2014-01-23 10:51:06 AM

Masta Kronix: I don't get any pain during or after jogging, it's always at random intervals, usually during a resting state, and only lasts anywhere from a minute or less.


do you do any weight lifting or chest exercises like push ups. That happened to me. I would get sharp pains everyone once in a while in the chest. Hurt my shoulder and had to stop working out for a few months. The pain stopped.
 
2014-01-23 10:56:49 AM

Yankees Team Gynecologist: bacongood: Not a medical professional, but a runner with knowledge.

If the condition was hypertrophic cardiomyophy (HCM), they would have been better off not exercising (though light stuff like yoga would have been fine). In HCM, the walls of your heart are not built correctly and it will lead to an enlarged heart. During strenuous exercise, the electrical impulses can get jacked up causing a cardiac arrest. This is a genetic condition.

However, given that these two guys were 60+ and had, apparently, led very active lifes, it is not likely that it was HCM. HCM will generally lead to an issue earlier in an active life.

In vast majority of cases like this, it is more likely that the exercise prolonged the life.

Thanks, that makes sense.


The only other genetic issue I can think of that would potentially be "don't exercise" would be sickle cell... but given that these guys were white, that is even less likely than HCM.
 
2014-01-23 10:58:54 AM

bacongood: Masta Kronix: It's mainly articles like this where, otherwise healthy individuals, die due to heart failure while jogging/running and/or exercising.

I know Heart Disease is a complicated disease and there are a myriad of factors (Genetics, Past Lifestyle Habits, artery condition, etc.) that are in play so that's why I was wondering if the "experienced interventional cardiologist" could weigh in or provide me with any reliable information concerning jogging/running.

My understanding is that relatively mild cardio daily is safe and extremely healthy for you, anything less than an hour a day, at a moderate pace. Anything longer and more rigorous (Marathon, Endurance training, etc.) and you run the risk of serious injury and/or damaging your heart permanently or in the long-term?

This article isn't a study, it is a random event.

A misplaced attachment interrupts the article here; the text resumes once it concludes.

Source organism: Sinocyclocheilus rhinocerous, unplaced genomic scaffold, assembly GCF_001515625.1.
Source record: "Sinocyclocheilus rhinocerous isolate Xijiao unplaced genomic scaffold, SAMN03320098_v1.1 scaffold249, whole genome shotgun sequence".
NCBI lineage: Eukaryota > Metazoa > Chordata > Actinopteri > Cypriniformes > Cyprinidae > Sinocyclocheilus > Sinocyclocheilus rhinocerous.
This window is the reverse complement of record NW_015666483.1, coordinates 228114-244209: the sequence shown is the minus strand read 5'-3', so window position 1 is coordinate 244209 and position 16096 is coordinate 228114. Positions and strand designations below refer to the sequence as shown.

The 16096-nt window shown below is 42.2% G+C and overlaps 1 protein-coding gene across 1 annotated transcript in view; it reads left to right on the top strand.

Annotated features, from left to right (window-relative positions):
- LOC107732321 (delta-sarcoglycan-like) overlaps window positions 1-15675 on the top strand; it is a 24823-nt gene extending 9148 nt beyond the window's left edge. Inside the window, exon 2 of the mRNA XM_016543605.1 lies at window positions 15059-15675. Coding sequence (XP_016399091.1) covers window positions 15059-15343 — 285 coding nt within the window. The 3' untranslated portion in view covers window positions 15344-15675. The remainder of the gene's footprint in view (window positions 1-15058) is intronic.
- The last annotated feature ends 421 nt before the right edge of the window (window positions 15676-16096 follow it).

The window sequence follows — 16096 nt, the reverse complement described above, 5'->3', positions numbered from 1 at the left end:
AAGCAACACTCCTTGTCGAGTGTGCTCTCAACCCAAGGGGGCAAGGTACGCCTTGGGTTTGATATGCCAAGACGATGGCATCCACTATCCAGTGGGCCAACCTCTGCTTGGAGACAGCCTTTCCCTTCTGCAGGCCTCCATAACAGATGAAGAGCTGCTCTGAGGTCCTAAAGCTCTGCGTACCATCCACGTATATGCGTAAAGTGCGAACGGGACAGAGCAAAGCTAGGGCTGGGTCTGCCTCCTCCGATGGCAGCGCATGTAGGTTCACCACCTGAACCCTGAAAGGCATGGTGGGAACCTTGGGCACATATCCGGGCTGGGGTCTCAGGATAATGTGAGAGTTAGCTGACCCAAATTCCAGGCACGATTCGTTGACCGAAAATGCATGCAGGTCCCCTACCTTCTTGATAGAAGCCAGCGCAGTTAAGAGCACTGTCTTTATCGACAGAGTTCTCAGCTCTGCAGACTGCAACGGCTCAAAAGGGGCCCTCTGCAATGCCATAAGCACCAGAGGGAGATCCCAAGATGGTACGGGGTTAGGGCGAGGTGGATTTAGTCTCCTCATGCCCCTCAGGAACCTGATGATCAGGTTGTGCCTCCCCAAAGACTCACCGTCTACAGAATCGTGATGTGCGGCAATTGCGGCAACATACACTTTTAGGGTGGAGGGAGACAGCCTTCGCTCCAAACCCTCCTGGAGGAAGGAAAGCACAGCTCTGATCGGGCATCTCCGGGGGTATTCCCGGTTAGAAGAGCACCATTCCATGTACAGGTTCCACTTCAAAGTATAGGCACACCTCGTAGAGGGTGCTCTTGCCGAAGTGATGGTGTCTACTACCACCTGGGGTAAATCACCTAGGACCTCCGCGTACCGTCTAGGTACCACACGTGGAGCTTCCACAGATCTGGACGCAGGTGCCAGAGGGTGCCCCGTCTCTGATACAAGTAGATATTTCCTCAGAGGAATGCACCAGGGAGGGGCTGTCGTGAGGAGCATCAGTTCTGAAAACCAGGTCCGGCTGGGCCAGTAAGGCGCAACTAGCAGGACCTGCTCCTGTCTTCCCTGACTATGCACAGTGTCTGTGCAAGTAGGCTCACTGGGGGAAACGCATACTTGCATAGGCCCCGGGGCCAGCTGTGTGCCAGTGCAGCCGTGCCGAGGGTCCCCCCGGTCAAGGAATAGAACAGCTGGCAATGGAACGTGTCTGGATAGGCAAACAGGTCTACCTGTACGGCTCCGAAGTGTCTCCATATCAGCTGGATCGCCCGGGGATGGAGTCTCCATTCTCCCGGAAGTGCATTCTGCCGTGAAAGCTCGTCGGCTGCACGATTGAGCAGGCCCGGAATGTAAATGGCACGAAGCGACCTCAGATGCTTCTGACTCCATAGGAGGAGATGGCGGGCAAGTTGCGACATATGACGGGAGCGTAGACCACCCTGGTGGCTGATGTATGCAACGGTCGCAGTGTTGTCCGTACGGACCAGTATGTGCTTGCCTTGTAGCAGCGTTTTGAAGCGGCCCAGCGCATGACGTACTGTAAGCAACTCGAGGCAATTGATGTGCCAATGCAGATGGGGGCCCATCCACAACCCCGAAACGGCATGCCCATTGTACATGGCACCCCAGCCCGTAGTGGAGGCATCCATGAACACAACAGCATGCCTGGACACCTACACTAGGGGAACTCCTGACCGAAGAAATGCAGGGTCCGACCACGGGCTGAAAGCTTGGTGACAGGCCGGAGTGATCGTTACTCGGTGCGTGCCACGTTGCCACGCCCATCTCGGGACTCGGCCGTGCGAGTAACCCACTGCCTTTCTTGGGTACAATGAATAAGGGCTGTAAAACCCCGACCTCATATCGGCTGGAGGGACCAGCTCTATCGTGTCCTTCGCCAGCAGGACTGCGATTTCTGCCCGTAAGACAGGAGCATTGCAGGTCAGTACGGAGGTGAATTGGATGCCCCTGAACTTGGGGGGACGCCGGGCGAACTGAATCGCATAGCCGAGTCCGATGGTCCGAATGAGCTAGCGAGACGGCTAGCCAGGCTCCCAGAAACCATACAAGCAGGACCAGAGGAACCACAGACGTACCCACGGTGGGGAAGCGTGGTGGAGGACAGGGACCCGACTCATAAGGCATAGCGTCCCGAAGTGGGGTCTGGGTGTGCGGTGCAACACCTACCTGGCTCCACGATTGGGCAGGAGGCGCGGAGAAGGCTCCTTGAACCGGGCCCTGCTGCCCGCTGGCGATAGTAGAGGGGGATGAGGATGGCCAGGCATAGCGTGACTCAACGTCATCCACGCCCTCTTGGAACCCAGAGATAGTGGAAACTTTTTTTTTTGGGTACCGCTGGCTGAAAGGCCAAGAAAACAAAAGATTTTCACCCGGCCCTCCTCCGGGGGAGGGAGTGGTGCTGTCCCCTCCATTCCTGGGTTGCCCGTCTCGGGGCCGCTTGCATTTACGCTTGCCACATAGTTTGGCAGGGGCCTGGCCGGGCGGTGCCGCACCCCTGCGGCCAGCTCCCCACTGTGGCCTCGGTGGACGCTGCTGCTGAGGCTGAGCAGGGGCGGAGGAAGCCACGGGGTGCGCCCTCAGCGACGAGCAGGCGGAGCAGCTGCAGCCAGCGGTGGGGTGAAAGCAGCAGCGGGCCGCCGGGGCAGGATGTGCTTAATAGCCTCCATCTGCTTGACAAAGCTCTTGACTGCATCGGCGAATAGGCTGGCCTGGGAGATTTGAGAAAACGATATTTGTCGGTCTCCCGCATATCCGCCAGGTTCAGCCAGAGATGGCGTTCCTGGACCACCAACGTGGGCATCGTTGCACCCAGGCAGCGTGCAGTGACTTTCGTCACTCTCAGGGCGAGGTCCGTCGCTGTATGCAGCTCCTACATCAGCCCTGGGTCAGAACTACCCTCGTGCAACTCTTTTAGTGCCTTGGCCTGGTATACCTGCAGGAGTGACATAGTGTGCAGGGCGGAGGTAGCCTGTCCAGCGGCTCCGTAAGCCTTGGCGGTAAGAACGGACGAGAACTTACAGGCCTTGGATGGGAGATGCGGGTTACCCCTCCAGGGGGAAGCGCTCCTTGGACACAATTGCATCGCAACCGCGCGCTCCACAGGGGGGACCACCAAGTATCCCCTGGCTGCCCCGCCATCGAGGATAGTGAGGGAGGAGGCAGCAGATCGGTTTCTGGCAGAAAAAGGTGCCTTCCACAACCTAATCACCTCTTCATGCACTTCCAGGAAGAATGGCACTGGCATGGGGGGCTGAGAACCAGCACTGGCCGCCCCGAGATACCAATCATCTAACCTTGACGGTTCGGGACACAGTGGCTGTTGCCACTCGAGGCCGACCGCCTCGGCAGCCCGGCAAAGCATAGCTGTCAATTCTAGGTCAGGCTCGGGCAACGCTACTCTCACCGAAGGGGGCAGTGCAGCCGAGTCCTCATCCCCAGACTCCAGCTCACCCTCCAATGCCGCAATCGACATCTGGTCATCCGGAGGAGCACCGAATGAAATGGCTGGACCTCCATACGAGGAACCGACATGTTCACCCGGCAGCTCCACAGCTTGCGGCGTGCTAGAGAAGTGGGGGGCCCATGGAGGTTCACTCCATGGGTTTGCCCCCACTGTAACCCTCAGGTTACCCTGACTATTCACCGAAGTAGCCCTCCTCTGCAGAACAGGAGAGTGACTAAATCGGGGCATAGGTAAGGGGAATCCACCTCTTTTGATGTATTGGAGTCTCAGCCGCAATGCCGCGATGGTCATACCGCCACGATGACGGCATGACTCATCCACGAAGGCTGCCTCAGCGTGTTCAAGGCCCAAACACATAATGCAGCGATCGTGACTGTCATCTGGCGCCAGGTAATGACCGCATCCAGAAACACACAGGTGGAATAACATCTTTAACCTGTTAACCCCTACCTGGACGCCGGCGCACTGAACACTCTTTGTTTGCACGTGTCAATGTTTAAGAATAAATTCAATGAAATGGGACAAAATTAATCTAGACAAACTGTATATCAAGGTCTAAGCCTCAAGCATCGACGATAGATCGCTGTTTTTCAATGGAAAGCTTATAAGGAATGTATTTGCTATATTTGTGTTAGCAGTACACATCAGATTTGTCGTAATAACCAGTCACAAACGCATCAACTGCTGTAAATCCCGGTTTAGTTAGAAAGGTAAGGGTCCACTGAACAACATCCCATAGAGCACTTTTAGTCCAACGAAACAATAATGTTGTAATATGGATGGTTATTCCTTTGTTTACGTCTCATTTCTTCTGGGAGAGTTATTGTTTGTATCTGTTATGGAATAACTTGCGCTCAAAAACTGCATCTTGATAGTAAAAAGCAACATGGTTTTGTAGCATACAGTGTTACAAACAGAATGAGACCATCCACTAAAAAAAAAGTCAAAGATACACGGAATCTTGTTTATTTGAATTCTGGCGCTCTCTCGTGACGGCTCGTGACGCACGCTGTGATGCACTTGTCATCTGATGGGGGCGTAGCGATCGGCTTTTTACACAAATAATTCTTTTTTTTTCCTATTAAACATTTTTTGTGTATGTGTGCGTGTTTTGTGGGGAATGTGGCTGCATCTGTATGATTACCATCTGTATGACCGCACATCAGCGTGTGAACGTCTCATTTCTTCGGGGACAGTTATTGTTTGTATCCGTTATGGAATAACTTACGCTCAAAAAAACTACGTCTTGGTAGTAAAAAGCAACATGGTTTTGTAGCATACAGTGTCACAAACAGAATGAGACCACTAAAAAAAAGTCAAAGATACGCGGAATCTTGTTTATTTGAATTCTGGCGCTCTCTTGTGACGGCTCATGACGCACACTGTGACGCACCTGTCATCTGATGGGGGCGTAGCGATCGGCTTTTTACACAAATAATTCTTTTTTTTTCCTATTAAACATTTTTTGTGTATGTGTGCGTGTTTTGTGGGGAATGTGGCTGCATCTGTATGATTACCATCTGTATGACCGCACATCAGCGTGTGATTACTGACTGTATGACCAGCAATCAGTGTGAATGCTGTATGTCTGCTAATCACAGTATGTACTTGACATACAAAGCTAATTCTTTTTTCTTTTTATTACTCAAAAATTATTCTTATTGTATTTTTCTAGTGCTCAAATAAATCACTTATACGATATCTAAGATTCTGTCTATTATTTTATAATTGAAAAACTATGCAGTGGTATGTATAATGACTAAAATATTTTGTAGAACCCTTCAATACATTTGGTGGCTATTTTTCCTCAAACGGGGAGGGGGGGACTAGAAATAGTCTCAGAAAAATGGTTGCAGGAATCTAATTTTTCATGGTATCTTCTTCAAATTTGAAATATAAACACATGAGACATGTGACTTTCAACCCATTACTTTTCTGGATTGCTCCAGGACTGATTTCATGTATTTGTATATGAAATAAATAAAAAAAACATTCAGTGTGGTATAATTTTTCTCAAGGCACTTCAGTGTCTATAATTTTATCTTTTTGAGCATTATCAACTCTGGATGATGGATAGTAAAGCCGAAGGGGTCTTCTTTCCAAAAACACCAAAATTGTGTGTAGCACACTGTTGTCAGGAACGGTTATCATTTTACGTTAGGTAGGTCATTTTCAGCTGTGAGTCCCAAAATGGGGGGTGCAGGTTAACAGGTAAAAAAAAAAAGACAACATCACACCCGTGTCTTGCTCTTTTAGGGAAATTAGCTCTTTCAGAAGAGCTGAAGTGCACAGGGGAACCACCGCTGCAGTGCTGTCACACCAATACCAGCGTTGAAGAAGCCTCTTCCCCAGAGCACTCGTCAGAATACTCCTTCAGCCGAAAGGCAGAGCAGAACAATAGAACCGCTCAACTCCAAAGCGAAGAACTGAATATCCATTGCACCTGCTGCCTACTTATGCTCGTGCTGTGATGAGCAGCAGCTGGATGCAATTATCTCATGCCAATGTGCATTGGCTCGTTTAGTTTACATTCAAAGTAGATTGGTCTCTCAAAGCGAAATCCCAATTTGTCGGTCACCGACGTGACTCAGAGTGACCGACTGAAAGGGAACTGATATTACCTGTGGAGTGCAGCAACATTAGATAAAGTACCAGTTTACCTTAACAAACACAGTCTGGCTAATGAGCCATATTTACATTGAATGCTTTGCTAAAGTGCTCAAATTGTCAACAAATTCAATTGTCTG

While a marathon (and I have done numerous of them) is not a "healthy" thing to do, marathon training is extremely healthy.  The recommended 30 minutes of moderate exercise is a baseline - it is the bare minimum a healthy person should be doing.  Do more, you'll be more healthy and have less health risks.  The slight risks of an exercise induced cardiac incident is dwarfed by the overall benefits.

http://circ.ahajournals.org/content/107/1/e2.full

I have never seen a study showing a connection between heart damage and exercise outside of underlying issues like HCM.

As for injuries... yeah, they happen.  I would get less stress fractures if I didn't run, but I would also weigh 50 lbs more and that would lead to more serious chronic issues.

That being said, the best exercise plan is one that you will stick to.

Masta Kronix: I understand your heart has a certain number of beats but it's also my understanding that cardio exercise has been proven to extend the life of your heart and cause it to beat more efficiently and with less stress.

This is simply not true.


I was speaking more metaphorically rather than literally. I assumed he didn't mean you're "literally" born with X amount of beats until your heart gives out :]

Thanks for the information and link to the scientific study, truly do appreciate it, I'm reading it now.
 
2014-01-23 11:00:55 AM
Bill Hicks tried to warn us.

NSFW Language
 
2014-01-23 11:17:01 AM

bacongood: The only other genetic issue I can think of that would potentially be "don't exercise" would be sickle cell... but given that these guys were white, that is even less likely than HCM.


They may have needed to be on drugs but instead followed the diet and exercise route. Some high risk people need to do both.
 
2014-01-23 11:18:22 AM